Demand visualisation with heatmap views

The principle

Widespread adoption of automatic meter reading has given many energy users a huge volume of fine-grained data about energy consumption. How best to use it? A ‘heat-map’ chart is a powerful visualisation technique that can easily show ten weeks’ half-hourly data in a single screen. This for example is the pattern of a building’s gas consumption between November and January:

Each vertical slice of the chart is one day, running midnight to midnight top to bottom, with each half-hourly cell colour-coded according to demand . This creates a contour-map effect and when you look at this specifi example, you can see numerous features:

  • Fixed ‘off’ time;
  • Optimised startup time (starts later when the building has not cooled down as much overnight);
  • Peak output during startup;
  • Off at weekends but with some heating early on Saturday mornings;
  • Shut-down over Christmas and New Year; and
  • A brief burst of consumption during the Christmas break, presumably frost protection.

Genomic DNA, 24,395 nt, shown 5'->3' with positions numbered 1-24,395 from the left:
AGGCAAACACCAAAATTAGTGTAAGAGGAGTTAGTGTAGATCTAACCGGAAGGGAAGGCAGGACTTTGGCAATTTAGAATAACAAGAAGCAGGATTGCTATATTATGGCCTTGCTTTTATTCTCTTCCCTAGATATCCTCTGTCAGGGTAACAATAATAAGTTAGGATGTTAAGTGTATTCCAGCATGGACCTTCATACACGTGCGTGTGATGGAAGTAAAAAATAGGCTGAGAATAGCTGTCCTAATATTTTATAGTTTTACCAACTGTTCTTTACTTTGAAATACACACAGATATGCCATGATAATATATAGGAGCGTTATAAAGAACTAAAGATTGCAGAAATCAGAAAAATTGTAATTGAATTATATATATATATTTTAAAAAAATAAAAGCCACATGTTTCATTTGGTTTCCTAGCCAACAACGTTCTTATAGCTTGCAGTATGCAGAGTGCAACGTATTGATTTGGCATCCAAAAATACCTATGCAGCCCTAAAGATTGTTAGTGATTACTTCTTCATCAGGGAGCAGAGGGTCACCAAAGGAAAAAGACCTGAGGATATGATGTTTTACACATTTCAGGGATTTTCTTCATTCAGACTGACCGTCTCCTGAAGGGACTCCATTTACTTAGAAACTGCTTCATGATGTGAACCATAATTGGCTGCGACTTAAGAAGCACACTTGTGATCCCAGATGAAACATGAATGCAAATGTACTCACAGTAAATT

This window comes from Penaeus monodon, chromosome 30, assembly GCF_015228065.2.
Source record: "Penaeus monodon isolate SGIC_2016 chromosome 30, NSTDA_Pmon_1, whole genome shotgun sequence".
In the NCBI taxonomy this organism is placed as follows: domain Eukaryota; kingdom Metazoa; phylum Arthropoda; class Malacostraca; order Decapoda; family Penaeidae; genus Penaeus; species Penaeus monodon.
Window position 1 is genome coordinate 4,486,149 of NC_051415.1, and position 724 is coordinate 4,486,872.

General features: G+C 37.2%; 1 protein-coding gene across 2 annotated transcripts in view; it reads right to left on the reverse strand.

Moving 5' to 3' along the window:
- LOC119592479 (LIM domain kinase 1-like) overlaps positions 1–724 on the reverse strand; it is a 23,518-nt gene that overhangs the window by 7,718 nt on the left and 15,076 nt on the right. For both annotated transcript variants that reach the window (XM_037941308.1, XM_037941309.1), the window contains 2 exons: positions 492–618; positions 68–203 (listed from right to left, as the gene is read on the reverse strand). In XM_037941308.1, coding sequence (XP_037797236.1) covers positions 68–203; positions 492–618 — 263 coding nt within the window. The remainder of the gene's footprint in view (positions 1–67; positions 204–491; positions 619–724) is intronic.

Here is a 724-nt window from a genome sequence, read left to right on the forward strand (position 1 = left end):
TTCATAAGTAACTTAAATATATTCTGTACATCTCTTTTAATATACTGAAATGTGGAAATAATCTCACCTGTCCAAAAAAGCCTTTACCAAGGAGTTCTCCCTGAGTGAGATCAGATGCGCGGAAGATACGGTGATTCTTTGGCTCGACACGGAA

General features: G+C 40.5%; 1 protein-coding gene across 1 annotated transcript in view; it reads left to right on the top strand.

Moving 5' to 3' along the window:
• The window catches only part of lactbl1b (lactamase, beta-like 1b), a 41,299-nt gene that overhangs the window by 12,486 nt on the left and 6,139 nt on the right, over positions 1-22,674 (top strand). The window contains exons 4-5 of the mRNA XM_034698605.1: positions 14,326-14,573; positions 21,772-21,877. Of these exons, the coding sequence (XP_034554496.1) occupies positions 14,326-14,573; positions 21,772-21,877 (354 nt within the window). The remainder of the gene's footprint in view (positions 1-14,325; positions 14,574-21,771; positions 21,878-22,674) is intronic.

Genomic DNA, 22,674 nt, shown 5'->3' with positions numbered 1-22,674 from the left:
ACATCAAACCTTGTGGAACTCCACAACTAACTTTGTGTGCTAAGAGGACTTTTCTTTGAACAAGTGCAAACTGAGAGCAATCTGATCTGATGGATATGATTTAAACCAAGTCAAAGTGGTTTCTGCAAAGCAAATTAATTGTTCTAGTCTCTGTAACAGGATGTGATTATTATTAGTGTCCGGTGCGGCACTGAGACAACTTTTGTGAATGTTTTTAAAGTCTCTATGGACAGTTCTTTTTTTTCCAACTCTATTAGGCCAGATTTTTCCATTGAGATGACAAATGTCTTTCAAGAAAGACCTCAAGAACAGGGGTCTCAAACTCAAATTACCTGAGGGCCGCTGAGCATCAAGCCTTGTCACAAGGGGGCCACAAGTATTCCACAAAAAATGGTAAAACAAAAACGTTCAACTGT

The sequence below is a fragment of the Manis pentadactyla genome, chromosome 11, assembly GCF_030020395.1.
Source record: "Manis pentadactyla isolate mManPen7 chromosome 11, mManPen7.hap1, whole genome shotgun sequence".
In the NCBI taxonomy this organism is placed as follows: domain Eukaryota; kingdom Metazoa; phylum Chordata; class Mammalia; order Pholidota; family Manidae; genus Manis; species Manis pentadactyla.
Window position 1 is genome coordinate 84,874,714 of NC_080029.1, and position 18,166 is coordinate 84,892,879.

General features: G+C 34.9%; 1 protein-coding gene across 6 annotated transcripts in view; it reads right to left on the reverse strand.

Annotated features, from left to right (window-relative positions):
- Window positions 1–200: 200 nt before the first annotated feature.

Further examples

This building’s gas consumption pattern is quite similar to the previous one’s (they both belong to the same organisation), but the early-morning startup boost is much more evident and occurs even during the Christmas and New Year break:

Next we have a fairly typical profile for electricity consumption in an office building. What is slightly questionable is the higher daytime consumption near the start (April) compared with the end (June). This suggests the use of portable heaters. Note also that the peak half-hourly demands can easily be seen (Friday of the second week and Wednesday of the fiifth week). In both cases it is evident that those peaks occurred not because of any specific incident but because consumption had generally been higher than usual all day:

In this final example we are looking at short-term heatmap views of electricity feeding a set of independent batch processes in a pharmaceutical plant. The left-hand diagram is the actual measured consumption while the right-hand diagram is the expected profile based on a mathematical model of the plant into which we had put information about machine scheduling: